International nursing advanced competency-based training for intensive care: a europe-wide survey

  • R Endacott
  • C Jones
  • S Blot
  • C Boulanger
  • M Ben-Nun
  • K Iliopoulou
  • I Egerod
  • MJ Bloomer
Open Access
Poster presentation
  • 304 Downloads

Keywords

Training Program Base Training Specialty Area Nursing Program Educational Structure 

Introduction

The role of the ICU nurse is becoming increasingly complex and Intensive Care nursing (ICN) is regarded as a highly specialised area of nursing. Across Europe pre-registration nursing programs have some consistency, however there is no consensus on education or practice requirements for ICN despite increasing clinical demand.

Objectives

The objectives of this study were to map adult ICN training programs throughout Europe; examine what competency based training has been developed for ICN, and review current educational structures and process to enable possible barriers to a Europe-wide competency-based training program to be identified.

Methods

Modelled on the CoBaTrICE study [1], a survey was distributed through ICN networks throughout Europe to collect data on current ICN training and education, methods of assessment/ accreditation and regulatory frameworks/guidelines that inform ICN education and training.

Results

Survey data was collected in 2014. Thirty-two responses were received, representing 24 countries in Europe. Whilst most countries (83%) reported presence of national ICN society, ICN was recognised as a specialty area in only 54% of countries. ICN education was provided in 66% of countries, across a mix of settings (50%) and at university (25%), resulting in a variety of qualifications. Prior experience in ICU was required in 43.8% of countries prior to formal ICN education, and programs ranges in duration from 240 hours to 2 years. Regardless of whether formal ICN education was provided, most countries reported challenges: lack of national standard, lack of time and lack of protection for the title.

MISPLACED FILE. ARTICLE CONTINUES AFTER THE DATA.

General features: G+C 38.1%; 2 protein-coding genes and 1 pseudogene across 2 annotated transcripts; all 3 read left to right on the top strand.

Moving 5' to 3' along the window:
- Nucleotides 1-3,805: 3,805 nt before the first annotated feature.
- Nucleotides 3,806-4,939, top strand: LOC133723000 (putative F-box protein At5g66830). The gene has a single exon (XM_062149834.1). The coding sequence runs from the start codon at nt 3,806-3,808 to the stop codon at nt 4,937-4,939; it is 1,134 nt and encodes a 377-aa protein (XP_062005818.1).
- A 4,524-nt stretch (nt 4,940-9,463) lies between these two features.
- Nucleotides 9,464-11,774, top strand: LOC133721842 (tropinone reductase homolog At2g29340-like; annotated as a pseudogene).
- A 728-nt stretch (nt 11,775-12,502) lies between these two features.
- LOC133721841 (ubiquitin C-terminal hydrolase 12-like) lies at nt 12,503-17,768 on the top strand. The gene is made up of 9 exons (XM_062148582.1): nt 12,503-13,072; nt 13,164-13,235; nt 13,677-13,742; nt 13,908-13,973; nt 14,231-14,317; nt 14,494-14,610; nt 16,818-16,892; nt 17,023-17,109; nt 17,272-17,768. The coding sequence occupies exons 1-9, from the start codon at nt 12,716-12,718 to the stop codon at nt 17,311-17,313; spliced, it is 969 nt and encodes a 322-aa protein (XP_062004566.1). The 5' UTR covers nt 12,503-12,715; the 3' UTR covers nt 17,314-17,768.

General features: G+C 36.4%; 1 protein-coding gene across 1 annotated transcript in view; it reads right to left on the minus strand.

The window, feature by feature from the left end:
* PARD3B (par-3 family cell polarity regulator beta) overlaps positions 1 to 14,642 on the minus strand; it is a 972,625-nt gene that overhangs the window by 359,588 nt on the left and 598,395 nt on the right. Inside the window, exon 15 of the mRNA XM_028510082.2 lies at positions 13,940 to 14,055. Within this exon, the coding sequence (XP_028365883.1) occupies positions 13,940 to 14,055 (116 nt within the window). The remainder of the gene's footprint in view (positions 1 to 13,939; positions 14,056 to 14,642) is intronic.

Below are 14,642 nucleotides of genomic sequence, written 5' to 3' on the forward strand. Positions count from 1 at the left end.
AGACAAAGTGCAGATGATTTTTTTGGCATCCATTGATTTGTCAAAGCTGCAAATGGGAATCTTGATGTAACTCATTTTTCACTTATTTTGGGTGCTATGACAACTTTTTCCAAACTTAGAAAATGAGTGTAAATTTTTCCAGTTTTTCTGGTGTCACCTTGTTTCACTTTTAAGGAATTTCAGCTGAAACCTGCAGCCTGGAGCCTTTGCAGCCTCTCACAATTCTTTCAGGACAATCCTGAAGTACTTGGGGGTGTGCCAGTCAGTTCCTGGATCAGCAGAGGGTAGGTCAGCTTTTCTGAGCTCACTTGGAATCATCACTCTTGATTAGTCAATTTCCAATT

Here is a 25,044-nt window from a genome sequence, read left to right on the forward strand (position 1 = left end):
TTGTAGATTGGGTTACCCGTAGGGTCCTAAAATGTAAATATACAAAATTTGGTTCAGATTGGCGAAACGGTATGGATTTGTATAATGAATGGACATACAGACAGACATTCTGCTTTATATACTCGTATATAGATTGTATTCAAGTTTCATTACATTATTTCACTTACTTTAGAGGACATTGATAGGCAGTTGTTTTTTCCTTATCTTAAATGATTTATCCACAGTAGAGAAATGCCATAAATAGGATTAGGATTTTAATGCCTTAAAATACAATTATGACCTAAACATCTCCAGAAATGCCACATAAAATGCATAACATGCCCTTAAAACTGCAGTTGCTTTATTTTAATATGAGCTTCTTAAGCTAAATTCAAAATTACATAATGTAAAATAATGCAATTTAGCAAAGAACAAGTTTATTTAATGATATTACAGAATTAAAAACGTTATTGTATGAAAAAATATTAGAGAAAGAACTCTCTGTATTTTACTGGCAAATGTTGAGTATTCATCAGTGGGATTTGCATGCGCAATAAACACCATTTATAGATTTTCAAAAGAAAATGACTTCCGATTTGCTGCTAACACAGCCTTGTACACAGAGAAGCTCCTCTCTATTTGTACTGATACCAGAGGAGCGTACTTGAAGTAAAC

Conclusions

Regardless of the WHO ICN curriculum [2], there remains considerable variation across Europe in terms of education, certification, regulation and scope of practice for specialist ICN nursing roles. This highlights the need for standardisation to reduce role confusion, enable mobility of the ICN workforce and promote equivalence in advanced ICN practice roles.

Grant Acknowledgment

ESICM

References

  1. 1.
    Barrett H, Bion J: An international survey of training in adult intensive care medicine. Intensive care medicine. 2005, 31: 553-561. 10.1007/s00134-005-2583-7.PubMedCrossRefGoogle Scholar
  2. 2.
    World Health Organization: WHO Europe critical care nursing curriculum: WHO European strategy for continuing education for nurses and midwives e81552: Copenhagen. 2003, 38-Google Scholar

Copyright information

© Endacott et al.; 2015

This article is published under license to BioMed Central Ltd. This is an Open Access article distributed under the terms of the Creative Commons Attribution License (http://creativecommons.org/licenses/by/4.0), which permits unrestricted use, distribution, and reproduction in any medium, provided the original work is properly cited.

Authors and Affiliations

  • R Endacott
    • 1
    • 2
  • C Jones
    • 3
  • S Blot
    • 4
  • C Boulanger
    • 5
  • M Ben-Nun
    • 6
  • K Iliopoulou
    • 7
  • I Egerod
    • 8
  • MJ Bloomer
    • 1
  1. 1.Monash University, School of Nursing and MidwiferyFrankstonAustralia
  2. 2.Plymouth University, School of Nursing and MidwiferyPlymouthUnited Kingdom
  3. 3.University of LiverpoolLiverpoolUnited Kingdom
  4. 4.Ghent University, Department of Internal MedicineGhentBelgium
  5. 5.Royal Devon and Exeter HospitalExeterUnited Kingdom
  6. 6.Kaplan Medical CentreRehovotIsrael
  7. 7.Athens Military HospitalAthensGreece
  8. 8.Copenhagen University HospitalCopenhagenDenmark

Personalised recommendations